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I am not a MySQL expert by any means, but after reading the documentation for the SELECT statement, I did not find an answer to my problem.

I have this statement:

SELECT COUNT(*)=x.c FROM someTable, 
    (SELECT COUNT(*) c 
     FROM someTable 
     WHERE firstId <= secondId) x;

And I'm trying to figure out what the x.c means in the context of the query? Specifically, what is with the x that seems to be hanging out there?

I interpret the nested SELECT as SELECT COUNT(*) as c, making an alias for the row count as c, is that what the x is as well? What would it be an alias for?

Thanks!

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6 Answers 6

up vote 2 down vote accepted

The x is a table alias - a name for the nested SELECT statement in parentheses.

COUNT(*)=x.c

Is a boolean condition that the total row count of someTable be equal to the row count of someTable where firstId <= secondId

x.c is the column name for the count returned by the subquery.

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Thanks for the explanation, really helpful! :) –  birryree Jul 19 '11 at 20:46

They name the subquery "x" and in the subquery they name the count(*) "c". So "x.c" means the count returned by the subquery.

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Thanks for the explanation :) –  birryree Jul 19 '11 at 20:46

The x is an alias to the subquery - you will note that there is an x just after the subquery, denoting the alias name for it.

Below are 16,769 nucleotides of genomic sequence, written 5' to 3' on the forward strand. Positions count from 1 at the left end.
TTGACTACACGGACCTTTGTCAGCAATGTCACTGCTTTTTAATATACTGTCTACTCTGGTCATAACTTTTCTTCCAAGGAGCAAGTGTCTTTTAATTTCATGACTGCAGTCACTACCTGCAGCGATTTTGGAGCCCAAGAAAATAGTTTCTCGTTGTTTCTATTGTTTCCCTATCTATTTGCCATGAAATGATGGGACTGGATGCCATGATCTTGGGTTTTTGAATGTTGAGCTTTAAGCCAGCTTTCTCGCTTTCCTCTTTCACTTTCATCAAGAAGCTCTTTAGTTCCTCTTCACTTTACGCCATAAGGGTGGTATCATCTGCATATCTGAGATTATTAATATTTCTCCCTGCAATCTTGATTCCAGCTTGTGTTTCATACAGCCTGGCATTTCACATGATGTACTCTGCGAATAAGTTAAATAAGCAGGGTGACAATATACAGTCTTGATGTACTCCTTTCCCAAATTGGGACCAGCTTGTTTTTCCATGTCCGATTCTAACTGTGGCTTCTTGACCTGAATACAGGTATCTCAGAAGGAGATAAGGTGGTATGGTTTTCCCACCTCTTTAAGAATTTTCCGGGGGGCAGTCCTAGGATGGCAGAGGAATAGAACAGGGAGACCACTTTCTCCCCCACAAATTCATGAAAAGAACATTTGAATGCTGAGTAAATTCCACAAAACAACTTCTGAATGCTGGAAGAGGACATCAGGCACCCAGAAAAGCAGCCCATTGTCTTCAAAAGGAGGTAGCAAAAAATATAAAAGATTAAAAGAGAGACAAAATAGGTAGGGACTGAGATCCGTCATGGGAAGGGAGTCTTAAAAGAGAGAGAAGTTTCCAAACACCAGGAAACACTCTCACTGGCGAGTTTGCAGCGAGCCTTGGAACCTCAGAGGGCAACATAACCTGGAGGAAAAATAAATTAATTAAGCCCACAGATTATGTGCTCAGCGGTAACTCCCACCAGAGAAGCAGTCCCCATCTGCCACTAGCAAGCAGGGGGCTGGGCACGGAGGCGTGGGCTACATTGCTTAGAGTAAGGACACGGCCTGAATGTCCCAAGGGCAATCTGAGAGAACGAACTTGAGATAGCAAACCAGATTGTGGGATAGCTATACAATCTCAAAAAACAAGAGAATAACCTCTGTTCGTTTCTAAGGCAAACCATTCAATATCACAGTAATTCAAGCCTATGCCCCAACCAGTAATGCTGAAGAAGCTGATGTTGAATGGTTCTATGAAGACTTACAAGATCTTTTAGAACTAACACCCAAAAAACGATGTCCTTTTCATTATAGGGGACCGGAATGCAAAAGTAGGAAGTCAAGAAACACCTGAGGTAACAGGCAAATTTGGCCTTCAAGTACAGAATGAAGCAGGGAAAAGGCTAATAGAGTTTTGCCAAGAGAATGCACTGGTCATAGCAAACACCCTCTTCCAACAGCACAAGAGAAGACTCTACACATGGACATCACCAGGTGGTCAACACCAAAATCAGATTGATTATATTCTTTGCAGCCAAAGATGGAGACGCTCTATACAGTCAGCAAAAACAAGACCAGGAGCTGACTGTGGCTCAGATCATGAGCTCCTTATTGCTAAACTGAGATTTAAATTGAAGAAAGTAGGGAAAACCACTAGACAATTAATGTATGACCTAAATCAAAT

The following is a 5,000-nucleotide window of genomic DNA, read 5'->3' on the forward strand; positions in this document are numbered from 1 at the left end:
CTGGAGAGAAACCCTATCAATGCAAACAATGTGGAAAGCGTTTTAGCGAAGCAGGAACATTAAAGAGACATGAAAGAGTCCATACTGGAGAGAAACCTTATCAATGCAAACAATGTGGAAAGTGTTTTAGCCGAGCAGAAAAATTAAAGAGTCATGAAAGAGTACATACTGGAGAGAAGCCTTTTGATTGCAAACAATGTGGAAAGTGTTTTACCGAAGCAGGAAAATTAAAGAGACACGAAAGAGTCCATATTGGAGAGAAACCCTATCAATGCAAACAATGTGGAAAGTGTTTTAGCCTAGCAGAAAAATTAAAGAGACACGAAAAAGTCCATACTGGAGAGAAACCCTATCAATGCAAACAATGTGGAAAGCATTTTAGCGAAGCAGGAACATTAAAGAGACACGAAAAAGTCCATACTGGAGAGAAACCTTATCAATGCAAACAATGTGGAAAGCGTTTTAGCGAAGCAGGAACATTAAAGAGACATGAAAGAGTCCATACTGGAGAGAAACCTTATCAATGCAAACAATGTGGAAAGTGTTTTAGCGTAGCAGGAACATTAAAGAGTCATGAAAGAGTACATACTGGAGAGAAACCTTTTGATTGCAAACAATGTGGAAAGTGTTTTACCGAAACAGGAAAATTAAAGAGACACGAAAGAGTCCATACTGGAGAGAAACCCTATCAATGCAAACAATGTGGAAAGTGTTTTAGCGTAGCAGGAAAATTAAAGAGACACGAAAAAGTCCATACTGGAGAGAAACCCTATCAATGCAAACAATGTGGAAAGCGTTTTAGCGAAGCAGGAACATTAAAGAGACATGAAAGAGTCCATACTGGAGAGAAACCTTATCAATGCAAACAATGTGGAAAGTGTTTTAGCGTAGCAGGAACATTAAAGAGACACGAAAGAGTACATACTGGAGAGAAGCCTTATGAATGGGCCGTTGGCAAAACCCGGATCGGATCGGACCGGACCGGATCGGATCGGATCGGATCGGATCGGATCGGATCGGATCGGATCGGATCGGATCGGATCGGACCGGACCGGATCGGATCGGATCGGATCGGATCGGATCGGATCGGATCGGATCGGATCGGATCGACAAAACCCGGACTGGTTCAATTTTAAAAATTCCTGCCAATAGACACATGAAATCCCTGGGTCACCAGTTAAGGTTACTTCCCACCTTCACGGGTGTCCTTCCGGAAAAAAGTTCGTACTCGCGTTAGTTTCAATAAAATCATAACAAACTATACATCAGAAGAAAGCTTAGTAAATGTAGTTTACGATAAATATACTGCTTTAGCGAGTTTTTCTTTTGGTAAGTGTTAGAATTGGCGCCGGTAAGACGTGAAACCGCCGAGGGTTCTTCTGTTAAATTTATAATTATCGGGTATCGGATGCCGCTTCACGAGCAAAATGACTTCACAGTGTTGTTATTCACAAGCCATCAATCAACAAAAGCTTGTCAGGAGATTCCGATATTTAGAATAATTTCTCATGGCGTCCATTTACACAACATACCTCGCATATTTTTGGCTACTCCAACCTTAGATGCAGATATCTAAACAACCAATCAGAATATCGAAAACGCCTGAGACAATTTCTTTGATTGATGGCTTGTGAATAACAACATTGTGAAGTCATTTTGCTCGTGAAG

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Thanks for the explanation :) –  birryree Jul 19 '11 at 20:45

X is an alias for joined someTable and the select you joined someTable with. I guess so :D

I guessed wrong, guys over me are right :P

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Thanks, we're both learning right? –  birryree Jul 19 '11 at 20:45
    
Sure thing mate :) –  Nebril Jul 19 '11 at 20:49

x is an alias for the table (SELECT COUNT(*) c FROM someTable WHERE firstId <= secondId).

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Thanks for the help! –  birryree Jul 19 '11 at 20:45

MySQL requires that table subqueries have a unique alias. You'll notice there's an x at the end of the subquery, which makes the sub queries results appear as coming from table x.

In this case, x.c in the outer query means to refer to field c (the count result) in the aliased table x, which is the subquery.

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Thanks for the explanation :) –  birryree Jul 19 '11 at 20:46

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